TOR@SEA: Fans show support for Wedge in Seattle

ST. PETERSBURG -- Mariners manager Eric Wedge has missed nearly a month since suffering a minor stroke on July 22, but acting manager Robby Thompson said Wedge could be ready to return to the club at the end of its nine-game road trip.

"He's doing really good," Thompson said prior to Thursday's series finale against the Rays. "He's doing outstanding. I talked to him yesterday. He's passing everything with flying colors. He's feeling much better. And there's a real good chance that he'll rejoin us when we get back. That's kind of where it stands right now.

"We're not 100-percent sure on that, but that's what we're hoping," said Thompson, who has been Wedge's bench coach for his three seasons in Seattle. "He sounds great. Each and every day, he's feeling better. He's following all the rules and guidelines of what he should be doing, and he's determined to get through this thing and get back in it and continue where he left off."

After the Rays series, the Mariners fly to Arlington and then end their road trip in Oakland before opening a six-game homestand on Aug. 23 against the Angels. The club has gone 9-12 with Thompson as acting manager.

General manager Jack Zduriencik has said that he doesn't want Wedge returning until he's ready to run the team on a full-time basis, but Thompson said no plan has been finalized for how things might be initially handled when the 45-year-old returns.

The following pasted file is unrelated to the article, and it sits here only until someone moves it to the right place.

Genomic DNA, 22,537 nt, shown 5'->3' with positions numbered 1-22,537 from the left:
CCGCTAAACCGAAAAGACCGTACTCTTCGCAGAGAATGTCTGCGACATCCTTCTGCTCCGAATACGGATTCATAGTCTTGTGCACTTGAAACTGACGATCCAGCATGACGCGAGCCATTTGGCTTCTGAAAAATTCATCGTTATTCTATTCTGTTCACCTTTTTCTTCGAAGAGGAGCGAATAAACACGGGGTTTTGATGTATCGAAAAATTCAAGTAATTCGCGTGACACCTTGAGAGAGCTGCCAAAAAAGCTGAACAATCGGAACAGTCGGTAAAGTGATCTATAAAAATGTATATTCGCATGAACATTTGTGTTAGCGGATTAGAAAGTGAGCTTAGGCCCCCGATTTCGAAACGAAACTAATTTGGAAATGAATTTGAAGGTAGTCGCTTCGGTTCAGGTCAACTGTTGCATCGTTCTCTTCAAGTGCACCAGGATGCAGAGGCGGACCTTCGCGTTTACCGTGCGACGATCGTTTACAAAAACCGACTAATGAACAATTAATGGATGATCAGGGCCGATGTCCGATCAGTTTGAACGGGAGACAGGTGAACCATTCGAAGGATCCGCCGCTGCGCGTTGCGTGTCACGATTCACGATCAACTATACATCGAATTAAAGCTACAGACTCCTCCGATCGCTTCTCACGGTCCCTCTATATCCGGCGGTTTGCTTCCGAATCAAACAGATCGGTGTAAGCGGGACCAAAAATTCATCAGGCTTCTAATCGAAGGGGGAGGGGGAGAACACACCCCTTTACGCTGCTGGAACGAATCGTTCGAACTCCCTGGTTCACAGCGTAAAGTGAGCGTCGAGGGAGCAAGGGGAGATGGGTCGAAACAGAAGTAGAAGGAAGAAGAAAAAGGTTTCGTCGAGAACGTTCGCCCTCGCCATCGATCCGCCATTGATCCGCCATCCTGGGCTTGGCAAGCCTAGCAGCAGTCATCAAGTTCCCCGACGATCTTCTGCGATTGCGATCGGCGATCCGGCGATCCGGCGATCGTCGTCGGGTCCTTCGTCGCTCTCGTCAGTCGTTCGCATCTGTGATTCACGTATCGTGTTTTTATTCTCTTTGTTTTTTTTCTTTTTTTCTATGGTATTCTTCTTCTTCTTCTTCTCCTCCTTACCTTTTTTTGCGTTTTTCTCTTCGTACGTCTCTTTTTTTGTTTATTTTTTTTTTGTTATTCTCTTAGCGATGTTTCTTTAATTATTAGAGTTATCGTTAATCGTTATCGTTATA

"We're going to talk about it," Thompson said. "We've talked briefly. I'm sure, through the doctors, he's trying to come up with a game plan for easing back into it. We'll talk again in Texas and Oakland and then have something based off what Eric wants to do. We'll have an answer to that before he comes back on the homestand."

Mariners support proposed instant replay

MLB plans to expand instant replay in 2014

ST. PETERSBURG -- Mariners players reacted in positive fashion Thursday to word that Major League Baseball owners are proposing an expanded instant replay system for the 2014 season. The system would allow managers to challenge calls, which would be quickly decided by an umpire crew overseeing games on television monitors in New York.

"I fully agree with it," said Mariners outfielder Dustin Ackley. "It's something that could really make the game right. There are calls later in games that change the course of a game. Now that [we may] have that, I think it'll just make the team that is supposed to win, win.